Spring has unofficially sprung! The month of April signifies regeneration and renewal, ushering in hope and optimism for sunny skies ahead (and the occasional rain shower). Winter’s frost is long gone, and our thoughts turn to baseball, backyard BBQ, and beautiful days. This bright outlook is on full display in the stock market, where April turned in another positive month, its third of four in 2023.
US markets were up by low single digits in April, with the S&P500 delivering a respectable gain of 1.56%. This extension of the year-to-date rally is itself an extension of the rally off the cycle low last October. Good news and a welcome reprieve which implies that things may not be as bad as the headlines suggest. This is evident in Q1 earnings data, which continue to come in better than expected, and well above analyst predictions. With roughly ¾ of companies having reported as of this writing, over 70% have beaten earnings estimates and 65% have beaten revenue estimates. Surprises – both in terms of revenue and earnings – have been positive by an average of 6.2%, and profit margins remain strong.
Continuing in the “not as bad as headlines suggest” category, economic data remain sound. Unemployment hovers at a near 55-year low, and while job growth was down from prior months, it is still at a healthy level. Consumer confidence actually rose on the margin, with spending showing impressive resilience as consumption continues its shift from primarily big-ticket goods to services and consumer staples. Business confidence is still in the green and GDP growth for the first quarter, while slightly weaker than expected, came in positive. Overall, the news is not that bad and happily much better than we expected.
While the outlook remains positive, there are still risks. The biggest is the debt ceiling confrontation, which keeps getting closer. The most recent estimate of the so-called X-Date, when the US Treasury will run out of cash, is somewhere in June or July. Early revenue data, which has shown lower collected tax receipts, suggests the X-Date could indeed be at the beginning part of that range, which means the government needs to achieve a resolution sooner rather than later. In that spirit, President Biden plans to meet with congressional lawmakers on both sides of the aisle in early May, hoping to sidestep the contentious and heated negotiation process that most pundits expect. In order to avoid a partial or full government shutdown – and the technical default of its financial obligations – the government must solve the debt ceiling issue one way or another, which is what we expect to happen.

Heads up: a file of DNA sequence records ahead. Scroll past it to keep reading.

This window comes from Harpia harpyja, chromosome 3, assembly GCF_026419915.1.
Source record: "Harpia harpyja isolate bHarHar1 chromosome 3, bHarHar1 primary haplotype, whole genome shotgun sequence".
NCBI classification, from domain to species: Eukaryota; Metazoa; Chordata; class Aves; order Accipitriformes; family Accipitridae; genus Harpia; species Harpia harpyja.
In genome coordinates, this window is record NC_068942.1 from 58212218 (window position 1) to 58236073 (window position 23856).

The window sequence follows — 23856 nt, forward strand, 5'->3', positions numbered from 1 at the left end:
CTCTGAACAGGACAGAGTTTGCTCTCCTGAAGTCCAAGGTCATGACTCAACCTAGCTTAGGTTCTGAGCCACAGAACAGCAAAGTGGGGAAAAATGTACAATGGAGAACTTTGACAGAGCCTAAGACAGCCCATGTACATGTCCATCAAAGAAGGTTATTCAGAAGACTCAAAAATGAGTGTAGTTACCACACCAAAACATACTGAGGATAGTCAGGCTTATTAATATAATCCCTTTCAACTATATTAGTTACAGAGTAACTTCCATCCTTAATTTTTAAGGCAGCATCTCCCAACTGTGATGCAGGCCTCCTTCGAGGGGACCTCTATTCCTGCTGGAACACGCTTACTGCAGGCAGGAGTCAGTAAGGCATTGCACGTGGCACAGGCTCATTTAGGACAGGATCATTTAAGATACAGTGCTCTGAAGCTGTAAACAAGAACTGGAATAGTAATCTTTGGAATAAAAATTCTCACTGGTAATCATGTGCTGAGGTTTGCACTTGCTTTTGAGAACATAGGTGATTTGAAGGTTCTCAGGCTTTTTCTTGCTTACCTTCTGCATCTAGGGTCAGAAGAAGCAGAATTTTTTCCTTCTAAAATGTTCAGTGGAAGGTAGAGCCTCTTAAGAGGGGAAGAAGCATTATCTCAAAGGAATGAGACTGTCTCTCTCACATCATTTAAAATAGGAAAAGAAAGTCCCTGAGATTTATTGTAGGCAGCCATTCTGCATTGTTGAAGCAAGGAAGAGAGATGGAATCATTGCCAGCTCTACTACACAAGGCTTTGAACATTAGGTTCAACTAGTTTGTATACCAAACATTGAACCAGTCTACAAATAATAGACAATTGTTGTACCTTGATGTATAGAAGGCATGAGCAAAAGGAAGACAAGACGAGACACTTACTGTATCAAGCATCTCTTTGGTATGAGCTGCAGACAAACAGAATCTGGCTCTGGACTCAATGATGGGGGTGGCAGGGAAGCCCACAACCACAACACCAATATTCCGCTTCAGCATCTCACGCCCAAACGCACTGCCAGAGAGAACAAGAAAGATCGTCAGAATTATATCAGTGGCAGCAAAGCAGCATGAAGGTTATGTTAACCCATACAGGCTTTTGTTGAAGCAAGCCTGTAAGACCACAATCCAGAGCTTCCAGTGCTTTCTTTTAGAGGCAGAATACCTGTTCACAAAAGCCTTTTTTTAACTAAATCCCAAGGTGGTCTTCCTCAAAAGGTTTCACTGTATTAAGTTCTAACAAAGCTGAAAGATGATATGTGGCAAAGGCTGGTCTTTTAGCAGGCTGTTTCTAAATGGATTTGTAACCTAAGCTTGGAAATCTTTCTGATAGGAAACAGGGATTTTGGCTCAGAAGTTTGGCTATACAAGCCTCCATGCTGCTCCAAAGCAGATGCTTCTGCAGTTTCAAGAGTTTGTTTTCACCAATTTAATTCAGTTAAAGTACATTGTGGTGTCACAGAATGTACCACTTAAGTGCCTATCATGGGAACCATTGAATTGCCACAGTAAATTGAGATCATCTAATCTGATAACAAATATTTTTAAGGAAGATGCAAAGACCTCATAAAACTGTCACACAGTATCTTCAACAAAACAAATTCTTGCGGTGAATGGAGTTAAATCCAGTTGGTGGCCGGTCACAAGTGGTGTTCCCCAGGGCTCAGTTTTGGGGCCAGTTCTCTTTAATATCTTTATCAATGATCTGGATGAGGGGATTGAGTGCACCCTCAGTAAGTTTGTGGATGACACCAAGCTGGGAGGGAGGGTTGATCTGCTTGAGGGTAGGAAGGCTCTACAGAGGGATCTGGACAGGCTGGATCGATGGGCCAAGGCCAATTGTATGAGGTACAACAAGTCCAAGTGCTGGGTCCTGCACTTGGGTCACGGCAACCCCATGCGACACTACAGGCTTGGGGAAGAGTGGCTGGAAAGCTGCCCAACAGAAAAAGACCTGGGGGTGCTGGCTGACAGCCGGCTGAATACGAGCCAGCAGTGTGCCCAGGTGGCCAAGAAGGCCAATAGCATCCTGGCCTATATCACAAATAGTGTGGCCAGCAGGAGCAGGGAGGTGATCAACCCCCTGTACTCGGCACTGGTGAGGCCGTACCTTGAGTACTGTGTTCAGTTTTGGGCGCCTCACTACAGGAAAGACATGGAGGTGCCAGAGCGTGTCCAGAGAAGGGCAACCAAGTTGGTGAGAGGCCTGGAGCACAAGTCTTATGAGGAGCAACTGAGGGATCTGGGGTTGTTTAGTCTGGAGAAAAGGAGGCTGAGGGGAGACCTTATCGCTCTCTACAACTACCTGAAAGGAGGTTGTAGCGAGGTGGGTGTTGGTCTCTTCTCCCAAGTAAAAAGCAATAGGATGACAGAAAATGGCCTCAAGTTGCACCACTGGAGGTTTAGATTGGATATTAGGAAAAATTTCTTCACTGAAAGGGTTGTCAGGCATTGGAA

Which path do we take from here? Financial markets, notably equities, have shown impressive resilience in the face of a slew of risk and uncertainty. The S&P500’s return of nearly +10% through April would be a great annual gain by anyone’s measure. There is a clear path to the upside as we peek ahead to Memorial Day weekend and beyond. Yet risks do remain, from the ongoing banking upheaval to the debt ceiling crisis to the Federal Reserve’s interest rate hiking campaign to the elusive recession. While some or none of these risks may eventually come to pass, and the economy could ultimately achieve the highly sought-after soft-landing scenario, it makes sense to be aware and prepared for whatever markets may throw our way. Rain or shine, stormy or calm, we will continue to monitor developments as they arise.
Certain sections of this commentary contain forward-looking statements that are based on our reasonable expectations, estimates, projections, and assumptions. Forward-looking statements are not guarantees of future performance and involve certain risks and uncertainties, which are difficult to predict. Past performance is not indicative of future results. All indices are unmanaged, and investors cannot invest directly into an index.